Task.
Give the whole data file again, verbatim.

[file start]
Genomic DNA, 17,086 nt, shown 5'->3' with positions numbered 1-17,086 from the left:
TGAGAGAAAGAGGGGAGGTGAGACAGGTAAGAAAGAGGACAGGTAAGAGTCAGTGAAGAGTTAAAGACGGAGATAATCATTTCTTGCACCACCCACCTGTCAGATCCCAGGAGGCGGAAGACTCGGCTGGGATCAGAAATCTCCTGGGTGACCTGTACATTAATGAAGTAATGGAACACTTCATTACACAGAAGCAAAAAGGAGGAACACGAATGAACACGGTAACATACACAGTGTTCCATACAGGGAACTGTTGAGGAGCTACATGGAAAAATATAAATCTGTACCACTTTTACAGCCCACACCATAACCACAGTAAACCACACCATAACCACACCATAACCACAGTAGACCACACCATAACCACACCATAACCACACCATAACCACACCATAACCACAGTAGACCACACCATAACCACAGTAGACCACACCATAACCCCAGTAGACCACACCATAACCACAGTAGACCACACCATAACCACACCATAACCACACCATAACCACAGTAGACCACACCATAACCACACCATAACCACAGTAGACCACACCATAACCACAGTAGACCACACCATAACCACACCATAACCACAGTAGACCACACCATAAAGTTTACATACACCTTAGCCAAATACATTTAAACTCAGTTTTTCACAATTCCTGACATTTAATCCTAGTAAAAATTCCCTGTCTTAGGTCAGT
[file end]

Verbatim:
Genomic DNA, 17,086 nt, shown 5'->3' with positions numbered 1-17,086 from the left:
TGAGAGAAAGAGGGGAGGTGAGACAGGTAAGAAAGAGGACAGGTAAGAGTCAGTGAAGAGTTAAAGACGGAGATAATCATTTCTTGCACCACCCACCTGTCAGATCCCAGGAGGCGGAAGACTCGGCTGGGATCAGAAATCTCCTGGGTGACCTGTACATTAATGAAGTAATGGAACACTTCATTACACAGAAGCAAAAAGGAGGAACACGAATGAACACGGTAACATACACAGTGTTCCATACAGGGAACTGTTGAGGAGCTACATGGAAAAATATAAATCTGTACCACTTTTACAGCCCACACCATAACCACAGTAAACCACACCATAACCACACCATAACCACAGTAGACCACACCATAACCACACCATAACCACACCATAACCACACCATAACCACAGTAGACCACACCATAACCACAGTAGACCACACCATAACCCCAGTAGACCACACCATAACCACAGTAGACCACACCATAACCACACCATAACCACACCATAACCACAGTAGACCACACCATAACCACACCATAACCACAGTAGACCACACCATAACCACAGTAGACCACACCATAACCACACCATAACCACAGTAGACCACACCATAAAGTTTACATACACCTTAGCCAAATACATTTAAACTCAGTTTTTCACAATTCCTGACATTTAATCCTAGTAAAAATTCCCTGTCTTAGGTCAGT